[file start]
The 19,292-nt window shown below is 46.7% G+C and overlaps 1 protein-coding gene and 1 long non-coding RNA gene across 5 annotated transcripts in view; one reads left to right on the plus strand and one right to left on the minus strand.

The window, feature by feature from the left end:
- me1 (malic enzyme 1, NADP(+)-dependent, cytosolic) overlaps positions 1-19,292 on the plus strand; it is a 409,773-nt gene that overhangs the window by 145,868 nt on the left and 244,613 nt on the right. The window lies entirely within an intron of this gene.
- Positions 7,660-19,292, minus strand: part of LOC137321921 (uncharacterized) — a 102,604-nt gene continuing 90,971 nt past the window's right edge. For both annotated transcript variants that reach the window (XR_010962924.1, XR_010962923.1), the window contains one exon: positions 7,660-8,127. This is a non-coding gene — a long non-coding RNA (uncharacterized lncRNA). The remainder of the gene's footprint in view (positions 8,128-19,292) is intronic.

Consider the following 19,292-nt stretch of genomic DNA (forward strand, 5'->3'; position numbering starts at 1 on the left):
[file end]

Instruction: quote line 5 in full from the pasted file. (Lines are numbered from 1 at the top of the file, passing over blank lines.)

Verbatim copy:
Consider the following 19,292-nt stretch of genomic DNA (forward strand, 5'->3'; position numbering starts at 1 on the left):